C5 and C6 roots. Known as Erb-Duchenne palsy
Thoracic outlet syndrome leads to loss of the compression of ____ artery and ____ trunk of brachial plexus
Subclavian, inferior (C8. T1)
In thoracic outlet syndrome, when the patient turn his head toward the opposite side, you notice the dissapearance of _____ (what physical finding?)
radial pulse
What muscles would you expect to be atrophied as a result of thoracic outlet syndrome?
thenar and hypothenar eminences, innterosseous
What neurological symptoms would you see?
sensory deficits of medial side of forearm and hand
What nerve root do you test for if you illecit the following reflexes?
1. Biceps
C5
2. Triceps
C7
3. Patella
L4
4. Achilles
4. s2
What is the Babinski reflex a sign of? When is it normal?
UMN lesion, its normal during 1st year of life
Where is the most common place for vertebral disk herniation
L5 and S1
Where do you put the needle for a lumbar punctur
between L3 and L5
What dermatome covers the following areas:
xiphoid process
t7
inguinal ligament
L1
kneecaps
L4
nipple
T4
High turtleneck shirt
C3
Low collar shirt
C4
posterior half of skull "cap"
c2
umbilicus
T10
erection and sensation of penile and anal zones
S2-S4
What are the following primitive reflexes:
Moro reflex
extension of limbs when startled
Rooting reflex
Nipple Seeking
Palmar Reflex
grasps objects in palm
babinski reflex
large toe dorsiflexes with plantar stimulation
Function of the following cranial nerves:
CN1- Olfactory
Smell
CN2- Optic
Sight
CN3-Oculomoter
Eye movement, pupil constriction, accommodation, eyelid opening
CN4- Trochlear
Eye Movement (Superior Oblique)
CN5- Trigeminal
Mastication, facial sensation
CN6- Abducens
Eye Movement (lateral rectus)
CN7-facial
facial mov't, taste from anterior 2/3 of tongue, lacrimation, salivation, eyelid closing
CN8-vestibulocochlear
Hearing, balance
CN9- Glossopharyngeal
Taste from post. 1/3 of tongue, swallowing, salivation (parotid gland), monitering carotid body and sinus chemo- and baro receptors
CN10- Vagus
Taste from epiglttic region, swallowing, palate elevation, talking, thoracoabdominal viscera, monitering aortic arch chemo and baro receptors
CN 11- Accessory
Head Turning, shoulder shrugging
CN12-Hypoglossal
Tongue mov't
What goes through the foramen spinosum
Middle meningeal artery
what goes through the internal audiory meatus
CN VII and VII
What goes through the jugular foramen
CN IX,X, XI, and jugular vein
What 3 muscles close the jaw and what is there innervation
Masseter, temporalis, Medial pterygoid
V3 innervation
What muscle opens the jaw. What is innervation
Lateral pterygoid
V3
What nerve innervates all muscles with the root of -glossus? What is the exception
Hypoglossal nerve, expept for palatoglossus, which is innerated by the vagus
What nerve innervates all muscles with the root of -palat? What is the exception
Vagus nerve, except for tensor veli palatini, whch is innervated by V3
What are the eye movements of the superior oblique
abducts, introverts, and depresses
What innervates the levator palpebrae superioris
oculomoter nerve
What is the classic picture of of CNIII lesion
Down and out
Regarding Sleep stages:
In what two phases of the day are Beta wave forms present
1. Awake-eyes open, active mental concentration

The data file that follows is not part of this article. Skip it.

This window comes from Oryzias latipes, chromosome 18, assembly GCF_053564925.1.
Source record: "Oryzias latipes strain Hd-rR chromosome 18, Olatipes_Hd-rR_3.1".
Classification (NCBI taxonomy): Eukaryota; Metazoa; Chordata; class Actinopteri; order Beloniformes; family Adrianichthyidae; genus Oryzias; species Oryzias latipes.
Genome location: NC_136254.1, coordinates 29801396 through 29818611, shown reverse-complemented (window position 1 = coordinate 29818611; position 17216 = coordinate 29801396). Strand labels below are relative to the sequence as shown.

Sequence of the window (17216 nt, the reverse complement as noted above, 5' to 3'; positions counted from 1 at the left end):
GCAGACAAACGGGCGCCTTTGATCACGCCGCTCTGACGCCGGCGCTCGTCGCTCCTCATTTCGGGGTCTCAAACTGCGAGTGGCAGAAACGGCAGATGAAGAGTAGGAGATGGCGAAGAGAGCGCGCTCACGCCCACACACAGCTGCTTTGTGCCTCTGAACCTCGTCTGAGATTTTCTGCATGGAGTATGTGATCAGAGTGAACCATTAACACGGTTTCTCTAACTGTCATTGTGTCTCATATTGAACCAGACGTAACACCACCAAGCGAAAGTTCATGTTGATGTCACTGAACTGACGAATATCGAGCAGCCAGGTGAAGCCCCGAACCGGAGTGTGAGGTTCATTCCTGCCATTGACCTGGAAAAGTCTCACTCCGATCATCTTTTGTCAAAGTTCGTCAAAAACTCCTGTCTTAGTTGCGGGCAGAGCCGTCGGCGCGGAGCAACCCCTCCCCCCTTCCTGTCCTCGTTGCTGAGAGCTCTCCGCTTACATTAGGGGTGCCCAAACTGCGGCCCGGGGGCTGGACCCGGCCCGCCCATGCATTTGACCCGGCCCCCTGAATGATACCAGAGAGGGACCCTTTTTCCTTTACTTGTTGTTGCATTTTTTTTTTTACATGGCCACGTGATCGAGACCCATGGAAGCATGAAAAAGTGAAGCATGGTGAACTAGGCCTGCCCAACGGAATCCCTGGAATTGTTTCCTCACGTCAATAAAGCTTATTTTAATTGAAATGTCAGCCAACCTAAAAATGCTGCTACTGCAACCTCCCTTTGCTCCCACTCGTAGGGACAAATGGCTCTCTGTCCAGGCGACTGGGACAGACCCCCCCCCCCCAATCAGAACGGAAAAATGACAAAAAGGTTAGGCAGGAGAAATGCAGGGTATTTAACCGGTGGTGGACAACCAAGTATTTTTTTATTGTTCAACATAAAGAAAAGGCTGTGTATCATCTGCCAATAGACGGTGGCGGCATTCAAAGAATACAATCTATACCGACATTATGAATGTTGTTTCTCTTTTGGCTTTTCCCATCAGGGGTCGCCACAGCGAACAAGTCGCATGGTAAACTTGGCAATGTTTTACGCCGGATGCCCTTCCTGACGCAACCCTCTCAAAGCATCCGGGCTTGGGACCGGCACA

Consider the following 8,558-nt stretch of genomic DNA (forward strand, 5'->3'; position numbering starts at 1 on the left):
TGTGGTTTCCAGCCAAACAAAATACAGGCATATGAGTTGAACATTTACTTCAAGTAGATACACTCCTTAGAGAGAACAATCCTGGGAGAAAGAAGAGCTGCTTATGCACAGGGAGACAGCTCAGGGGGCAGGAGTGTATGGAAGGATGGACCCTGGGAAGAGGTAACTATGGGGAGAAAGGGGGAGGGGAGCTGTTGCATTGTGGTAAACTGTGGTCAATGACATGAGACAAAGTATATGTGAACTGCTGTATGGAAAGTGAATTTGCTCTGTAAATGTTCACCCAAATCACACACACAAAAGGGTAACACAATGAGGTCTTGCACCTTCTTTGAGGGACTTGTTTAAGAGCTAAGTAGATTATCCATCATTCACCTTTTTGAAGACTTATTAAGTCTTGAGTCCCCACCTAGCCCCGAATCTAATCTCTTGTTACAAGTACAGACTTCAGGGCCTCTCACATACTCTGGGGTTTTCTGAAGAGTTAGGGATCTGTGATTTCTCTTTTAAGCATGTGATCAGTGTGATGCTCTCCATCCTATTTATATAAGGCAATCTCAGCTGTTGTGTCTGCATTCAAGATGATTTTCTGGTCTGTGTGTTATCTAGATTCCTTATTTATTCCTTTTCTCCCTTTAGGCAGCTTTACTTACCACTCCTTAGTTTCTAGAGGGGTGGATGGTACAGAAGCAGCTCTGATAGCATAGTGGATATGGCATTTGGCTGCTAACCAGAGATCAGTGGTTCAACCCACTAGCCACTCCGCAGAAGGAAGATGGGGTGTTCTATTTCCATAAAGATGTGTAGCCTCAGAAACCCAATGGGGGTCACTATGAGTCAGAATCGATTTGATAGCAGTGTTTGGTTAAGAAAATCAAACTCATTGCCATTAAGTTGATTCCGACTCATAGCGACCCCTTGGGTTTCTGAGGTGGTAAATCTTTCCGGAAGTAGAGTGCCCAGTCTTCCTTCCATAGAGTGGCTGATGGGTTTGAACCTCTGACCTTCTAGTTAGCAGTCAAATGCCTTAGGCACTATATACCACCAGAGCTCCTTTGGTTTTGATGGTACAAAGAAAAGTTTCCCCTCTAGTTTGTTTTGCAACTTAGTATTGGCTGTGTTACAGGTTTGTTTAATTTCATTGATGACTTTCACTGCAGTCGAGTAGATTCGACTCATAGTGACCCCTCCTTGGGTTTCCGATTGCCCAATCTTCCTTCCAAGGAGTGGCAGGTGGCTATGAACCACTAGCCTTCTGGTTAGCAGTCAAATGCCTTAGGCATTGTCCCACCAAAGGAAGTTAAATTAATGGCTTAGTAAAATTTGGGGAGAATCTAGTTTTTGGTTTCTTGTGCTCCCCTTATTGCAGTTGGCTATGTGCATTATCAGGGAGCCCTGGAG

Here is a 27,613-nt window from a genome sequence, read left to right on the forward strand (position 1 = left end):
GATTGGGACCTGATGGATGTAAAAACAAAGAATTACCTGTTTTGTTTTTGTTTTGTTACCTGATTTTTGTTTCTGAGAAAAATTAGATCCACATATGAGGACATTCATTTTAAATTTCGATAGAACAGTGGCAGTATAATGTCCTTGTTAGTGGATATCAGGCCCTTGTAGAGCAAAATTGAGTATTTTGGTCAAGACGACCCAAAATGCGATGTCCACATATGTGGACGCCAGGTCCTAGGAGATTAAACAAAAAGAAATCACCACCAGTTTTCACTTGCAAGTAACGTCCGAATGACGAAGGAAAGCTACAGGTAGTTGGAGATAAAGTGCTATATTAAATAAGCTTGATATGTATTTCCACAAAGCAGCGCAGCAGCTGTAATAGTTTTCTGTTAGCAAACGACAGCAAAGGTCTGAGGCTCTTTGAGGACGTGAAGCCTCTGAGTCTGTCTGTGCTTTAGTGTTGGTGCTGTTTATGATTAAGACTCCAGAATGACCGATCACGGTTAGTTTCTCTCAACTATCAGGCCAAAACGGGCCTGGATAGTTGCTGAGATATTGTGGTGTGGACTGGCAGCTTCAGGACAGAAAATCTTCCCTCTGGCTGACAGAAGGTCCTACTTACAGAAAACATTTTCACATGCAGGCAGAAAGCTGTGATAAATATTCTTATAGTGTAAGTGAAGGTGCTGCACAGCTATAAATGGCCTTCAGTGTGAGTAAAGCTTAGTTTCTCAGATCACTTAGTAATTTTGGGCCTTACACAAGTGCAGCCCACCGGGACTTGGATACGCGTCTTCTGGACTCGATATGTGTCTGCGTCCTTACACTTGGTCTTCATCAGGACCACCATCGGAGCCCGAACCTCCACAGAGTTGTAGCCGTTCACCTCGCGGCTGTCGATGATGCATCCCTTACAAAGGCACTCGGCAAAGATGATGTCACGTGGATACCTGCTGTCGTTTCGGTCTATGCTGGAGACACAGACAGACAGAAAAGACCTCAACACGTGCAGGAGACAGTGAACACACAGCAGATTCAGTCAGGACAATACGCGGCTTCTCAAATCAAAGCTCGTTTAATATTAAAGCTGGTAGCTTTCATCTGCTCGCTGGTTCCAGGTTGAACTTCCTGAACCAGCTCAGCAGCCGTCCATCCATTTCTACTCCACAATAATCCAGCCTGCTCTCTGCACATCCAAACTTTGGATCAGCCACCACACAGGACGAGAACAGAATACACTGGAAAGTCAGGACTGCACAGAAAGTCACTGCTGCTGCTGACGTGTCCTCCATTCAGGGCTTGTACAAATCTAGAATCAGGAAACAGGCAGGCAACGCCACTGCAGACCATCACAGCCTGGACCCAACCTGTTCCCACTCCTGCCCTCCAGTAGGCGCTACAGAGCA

2. REM sleep
What type of waveform is present at the following sleep stages? what is the pnumonic?
Awake(eyes open), Awake(eyes close),1(Light Sleep),2(deeper sleep),3-4(deepest, non-rem sleep)REM
at nignt, BATS Dring Blood
Beta (hightest frequency, lowest amplitude),Alpha, Theta, Sleep spindles and K complexes, Delta(lowest frequecy, highest amplitude), Beta
What occurs during phase 3-4 sleep
sleepwalking, night terrors, bed wetting
What occurs during rem sleep
dreaming, loss of motor tone, memory processing, erections, in c brain o2 use
What drugs shorten phase 4 sleep and are therefor useful for night terrors and sleepwalking
Benzodiazepines
What drug is used to treat enuresis because it decreases phase 4 sleep
imipramine
What neurotransmitter reduces REM sleep
NE
How often does REM sleep occur
90 minutes, but duration increases throughout the night
What is the principle neurotransmitter involved in REM sleep
ACh
Neural tube defects are associated with low levels of what during pregnancy
Folic Acid
What is elevated in the amniotic fluid and maternal serum of most babies with neural tube defects
alpha-fetoprotein
What is a meningocele
meninges herniate through spinal canal defect
What is a meningomyelocele-
meninges and spinal cord herniate through spinal canal defect
What is a partial seizure
1 area of the brain affected
What is a Simple partial
partial with consciousness intact
What is a complex partial
partial with impaired consciousness
What characterizes the following seizures
Absence
Blank Stare
Myoclonic
Quick, repetative jerks
Tonic-Clonic(grand mal)
alternating stiffening and movement
Tonic
Stiffening
Atonic
"drop" seizures
What are the causes of seizures in children
genetic, infection, trauma, congenital, metabolic
What are the cuases of seizures in adults
tumors, trauma, stroke, infection
What are the causes of seizures in the elderly
Stroke, tumor, trauma, metabolic, infection
What are histological findings on Alzheimer's disease
senile plaques(extracellular, B-amyloid core) and neurofibrillary tangles (intracellular, abnormally phosphorylated tau proteins)
What is the classic shape of the phosphorylated tau protens